Although this is just a swishing and sloshing of stuff in the ICU, there is intricate beauty in this clip … just activate the “replay” function of the movie player your PC uses.

The urine output flow is demonstrated in the clear urine “moving along” in the urimeter set.

The blood sloshing around represents the collection moving around to the beat of the HR.

Between these 2 fluid volumes sloshing around, is the implied requisite stroke volume per heart beat.

 

The dynamic renal system – the “poor man’s Swan”

p1090771

In a nutshell : urine is formed in proportion to the cardiac output exerted on the nephron.

If the clinician is improving cardiac output, the urine output should improve.

Ex :

give Epinephrine  >> cardiac output increases >> urine output increases !

give 500cc NSS in a dehydrated patient >> cardiac output increases >> urine output increases !

apply Alveolar Recruitment Techniques (ART)  >> cardiac output increases >> urine output increases !

decrease PEEP (in a stellar pulmonary status patient)  >>  cardiac output increases >> urine output increases !

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The “long winded story” :

The renal system in all of its dynamic glory is a beautiful passive organ system.

The dynamic renal system is referred to as the “poor man’s Swan”.

It’s state of flux demonstrates the strength of the cardiodynamic system.

When cardiac output is strong, urine is formed quickly and flows to the urimeter quickly.

When cardiac output is weak, urine is formed slowly and flows to the urimeter slowly.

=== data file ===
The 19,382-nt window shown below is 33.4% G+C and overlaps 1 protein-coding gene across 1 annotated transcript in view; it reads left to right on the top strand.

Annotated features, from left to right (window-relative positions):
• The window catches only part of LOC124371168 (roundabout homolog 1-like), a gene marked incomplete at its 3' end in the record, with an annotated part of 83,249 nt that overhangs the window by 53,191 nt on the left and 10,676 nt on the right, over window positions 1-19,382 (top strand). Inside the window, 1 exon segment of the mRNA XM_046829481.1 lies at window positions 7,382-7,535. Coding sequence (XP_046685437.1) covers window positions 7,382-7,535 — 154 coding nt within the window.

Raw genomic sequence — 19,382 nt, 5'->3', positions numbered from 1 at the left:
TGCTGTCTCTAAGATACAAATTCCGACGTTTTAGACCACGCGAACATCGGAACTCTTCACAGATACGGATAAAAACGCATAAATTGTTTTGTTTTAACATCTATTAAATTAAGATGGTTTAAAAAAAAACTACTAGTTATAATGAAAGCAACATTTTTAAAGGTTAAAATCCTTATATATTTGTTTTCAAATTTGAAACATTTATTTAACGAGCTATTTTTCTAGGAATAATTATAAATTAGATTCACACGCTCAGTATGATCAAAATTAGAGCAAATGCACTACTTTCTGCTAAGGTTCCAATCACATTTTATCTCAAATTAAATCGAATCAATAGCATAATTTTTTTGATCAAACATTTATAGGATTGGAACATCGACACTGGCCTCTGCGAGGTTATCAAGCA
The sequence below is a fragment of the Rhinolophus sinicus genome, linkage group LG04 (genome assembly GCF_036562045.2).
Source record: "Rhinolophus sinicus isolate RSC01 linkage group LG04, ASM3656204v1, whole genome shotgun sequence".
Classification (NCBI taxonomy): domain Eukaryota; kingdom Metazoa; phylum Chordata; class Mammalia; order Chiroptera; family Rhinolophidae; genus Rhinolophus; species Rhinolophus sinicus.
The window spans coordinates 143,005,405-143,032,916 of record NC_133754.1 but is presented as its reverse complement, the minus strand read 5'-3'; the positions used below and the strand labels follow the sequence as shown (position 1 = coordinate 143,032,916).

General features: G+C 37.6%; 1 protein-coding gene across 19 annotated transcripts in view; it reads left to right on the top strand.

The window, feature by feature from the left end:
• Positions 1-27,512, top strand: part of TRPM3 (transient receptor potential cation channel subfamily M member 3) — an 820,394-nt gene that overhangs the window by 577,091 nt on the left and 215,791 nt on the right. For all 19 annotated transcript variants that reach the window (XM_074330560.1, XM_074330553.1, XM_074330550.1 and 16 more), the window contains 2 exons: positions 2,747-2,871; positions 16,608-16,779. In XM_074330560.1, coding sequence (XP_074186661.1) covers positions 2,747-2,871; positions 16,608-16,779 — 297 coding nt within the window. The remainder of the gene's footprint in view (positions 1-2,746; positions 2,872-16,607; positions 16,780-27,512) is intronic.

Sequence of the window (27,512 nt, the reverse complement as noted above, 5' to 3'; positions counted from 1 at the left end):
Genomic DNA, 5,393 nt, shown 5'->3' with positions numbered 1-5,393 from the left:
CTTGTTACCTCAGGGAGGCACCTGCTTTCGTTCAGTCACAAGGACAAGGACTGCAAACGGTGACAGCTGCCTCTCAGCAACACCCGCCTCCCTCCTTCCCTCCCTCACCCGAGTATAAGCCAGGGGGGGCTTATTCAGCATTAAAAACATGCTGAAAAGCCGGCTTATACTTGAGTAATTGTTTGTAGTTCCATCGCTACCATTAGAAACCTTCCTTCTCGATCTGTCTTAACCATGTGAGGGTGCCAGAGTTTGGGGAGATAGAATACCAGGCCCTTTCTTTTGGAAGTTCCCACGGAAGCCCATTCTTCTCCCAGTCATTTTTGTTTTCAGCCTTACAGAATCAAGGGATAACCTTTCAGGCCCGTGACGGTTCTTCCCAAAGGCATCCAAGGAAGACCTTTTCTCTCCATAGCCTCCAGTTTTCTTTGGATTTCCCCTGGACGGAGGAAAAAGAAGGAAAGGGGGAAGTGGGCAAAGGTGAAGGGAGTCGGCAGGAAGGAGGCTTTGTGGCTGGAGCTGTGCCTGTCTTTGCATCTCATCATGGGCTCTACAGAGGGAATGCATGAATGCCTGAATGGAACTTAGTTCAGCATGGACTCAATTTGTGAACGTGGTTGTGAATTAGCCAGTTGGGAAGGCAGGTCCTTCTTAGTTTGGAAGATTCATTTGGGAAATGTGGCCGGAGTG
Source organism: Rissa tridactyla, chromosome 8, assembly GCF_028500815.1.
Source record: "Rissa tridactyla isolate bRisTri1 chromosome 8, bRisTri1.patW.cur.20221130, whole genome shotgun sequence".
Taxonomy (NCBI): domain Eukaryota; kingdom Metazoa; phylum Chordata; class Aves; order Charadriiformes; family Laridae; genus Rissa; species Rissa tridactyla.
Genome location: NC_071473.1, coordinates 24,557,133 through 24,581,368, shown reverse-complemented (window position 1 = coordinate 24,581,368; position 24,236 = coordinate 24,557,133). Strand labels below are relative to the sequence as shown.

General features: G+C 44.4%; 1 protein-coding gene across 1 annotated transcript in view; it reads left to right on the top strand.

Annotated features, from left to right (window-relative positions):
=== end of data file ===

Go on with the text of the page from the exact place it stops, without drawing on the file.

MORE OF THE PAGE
For doctors / hospitals / states / countries that cannot afford the luxury of a Swan-Ganz catheter, the urine collection system is thus referred to as the “poor mans Swan”.

As long as there is integrity in the system from the nephron (beginning)  to the end (the urimeter), it is a great way to tell of the cardiodynamic status.

This attached movie clip (p1090771 – activate the “replay” feature on your PC’s movie player app) will allow you to envision the urine formation.

The process :   cardiodynamics will bring blood from  :    LV  >> LVOT >> Ao  >> descend Ao >> renal artery >> nephron  >> renal collecting tubules >> bladder >> urimeter.

In this movie clip, the patient had excellent cardiodyanmics and was given Lasix (forced diuresis) so the patient was literally “pouring out” urine.

Traumatic brain injury (TBI) / nueuro-injury may result in sequelae to include SIADH (syndrome of inappropriate anti-diuretic hormone) which allows urine to “pour out” as well.

The beauty of this movie clip is to envision for “x” amount of heart beats, a drop of urine is formed.  When you see urine forming at the rate you see in this movie clip, one has to stand in awe of a passive physiologic process.

 

The ICU vernacular – lots of abbreviations – what do they mean? Here they are (more to follow)

2015 nov 12 - nava sick

ALI = acute lung injury

ARDS = acute / adult respiratory distress syndrome

AHRF = acute hypoxemic respiratory failure

AECC = American – European concensus conference

TRALI = transfusion related acute lung injury

VILI = ventilator induced lung injury

ARF-k = acute renal failure (- kidney)